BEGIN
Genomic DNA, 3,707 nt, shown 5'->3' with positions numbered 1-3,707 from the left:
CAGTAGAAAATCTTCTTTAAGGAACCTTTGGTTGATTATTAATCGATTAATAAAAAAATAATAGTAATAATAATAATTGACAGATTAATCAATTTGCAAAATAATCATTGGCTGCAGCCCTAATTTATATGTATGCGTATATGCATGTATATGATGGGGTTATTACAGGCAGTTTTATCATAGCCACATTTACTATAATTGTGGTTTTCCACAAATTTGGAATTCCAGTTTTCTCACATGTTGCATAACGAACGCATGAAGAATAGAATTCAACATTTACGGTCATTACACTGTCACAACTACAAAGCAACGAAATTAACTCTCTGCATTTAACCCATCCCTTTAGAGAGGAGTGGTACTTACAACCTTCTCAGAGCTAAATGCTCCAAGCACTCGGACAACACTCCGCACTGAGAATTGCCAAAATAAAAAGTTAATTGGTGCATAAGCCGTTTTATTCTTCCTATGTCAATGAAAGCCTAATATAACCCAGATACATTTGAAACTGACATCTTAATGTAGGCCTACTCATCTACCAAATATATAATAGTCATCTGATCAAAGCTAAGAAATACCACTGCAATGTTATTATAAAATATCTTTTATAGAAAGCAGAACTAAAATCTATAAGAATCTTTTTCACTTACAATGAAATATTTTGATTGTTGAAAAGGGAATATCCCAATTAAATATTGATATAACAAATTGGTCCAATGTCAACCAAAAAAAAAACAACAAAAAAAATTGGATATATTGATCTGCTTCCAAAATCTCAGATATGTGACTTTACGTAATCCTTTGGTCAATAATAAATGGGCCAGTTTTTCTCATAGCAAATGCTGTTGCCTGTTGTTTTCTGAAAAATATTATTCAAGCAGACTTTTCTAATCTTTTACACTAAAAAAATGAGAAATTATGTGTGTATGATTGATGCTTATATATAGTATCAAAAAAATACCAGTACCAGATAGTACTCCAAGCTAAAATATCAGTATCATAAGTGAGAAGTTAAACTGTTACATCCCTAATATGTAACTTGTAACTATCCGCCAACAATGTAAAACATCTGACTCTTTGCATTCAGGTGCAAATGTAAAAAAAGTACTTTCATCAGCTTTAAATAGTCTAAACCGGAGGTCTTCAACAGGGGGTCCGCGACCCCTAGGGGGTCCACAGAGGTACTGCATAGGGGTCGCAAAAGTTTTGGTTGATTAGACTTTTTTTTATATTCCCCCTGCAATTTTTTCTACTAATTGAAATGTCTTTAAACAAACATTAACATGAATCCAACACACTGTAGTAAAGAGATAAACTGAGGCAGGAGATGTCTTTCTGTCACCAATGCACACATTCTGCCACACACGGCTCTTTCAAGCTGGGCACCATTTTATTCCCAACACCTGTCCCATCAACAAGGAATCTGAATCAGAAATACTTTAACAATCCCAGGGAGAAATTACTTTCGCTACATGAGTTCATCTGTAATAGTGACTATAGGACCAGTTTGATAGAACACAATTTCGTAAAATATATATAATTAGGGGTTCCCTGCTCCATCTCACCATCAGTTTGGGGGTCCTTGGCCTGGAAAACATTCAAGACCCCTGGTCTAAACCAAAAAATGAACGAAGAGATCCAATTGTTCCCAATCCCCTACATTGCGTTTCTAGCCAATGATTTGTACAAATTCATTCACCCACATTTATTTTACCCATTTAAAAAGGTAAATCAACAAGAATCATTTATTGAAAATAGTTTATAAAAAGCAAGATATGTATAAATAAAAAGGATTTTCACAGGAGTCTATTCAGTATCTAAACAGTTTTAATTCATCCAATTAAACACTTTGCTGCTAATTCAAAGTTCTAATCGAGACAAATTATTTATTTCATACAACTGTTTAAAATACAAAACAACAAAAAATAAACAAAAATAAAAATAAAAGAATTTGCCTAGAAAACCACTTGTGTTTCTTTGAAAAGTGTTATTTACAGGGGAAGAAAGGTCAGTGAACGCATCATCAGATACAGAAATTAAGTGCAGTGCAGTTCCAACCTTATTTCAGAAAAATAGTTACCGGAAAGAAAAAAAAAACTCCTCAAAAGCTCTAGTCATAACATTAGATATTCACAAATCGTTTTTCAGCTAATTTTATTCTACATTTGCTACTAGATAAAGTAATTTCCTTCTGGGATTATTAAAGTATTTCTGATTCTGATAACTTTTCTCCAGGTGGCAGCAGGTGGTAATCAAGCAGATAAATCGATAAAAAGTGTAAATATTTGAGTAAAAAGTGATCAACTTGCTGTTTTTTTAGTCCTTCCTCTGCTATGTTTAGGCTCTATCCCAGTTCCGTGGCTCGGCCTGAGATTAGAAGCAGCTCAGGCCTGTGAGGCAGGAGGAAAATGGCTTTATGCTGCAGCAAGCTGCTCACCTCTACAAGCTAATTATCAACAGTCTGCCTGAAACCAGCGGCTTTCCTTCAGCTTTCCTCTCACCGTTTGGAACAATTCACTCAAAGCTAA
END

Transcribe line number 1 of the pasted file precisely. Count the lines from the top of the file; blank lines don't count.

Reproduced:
Genomic DNA, 3,707 nt, shown 5'->3' with positions numbered 1-3,707 from the left: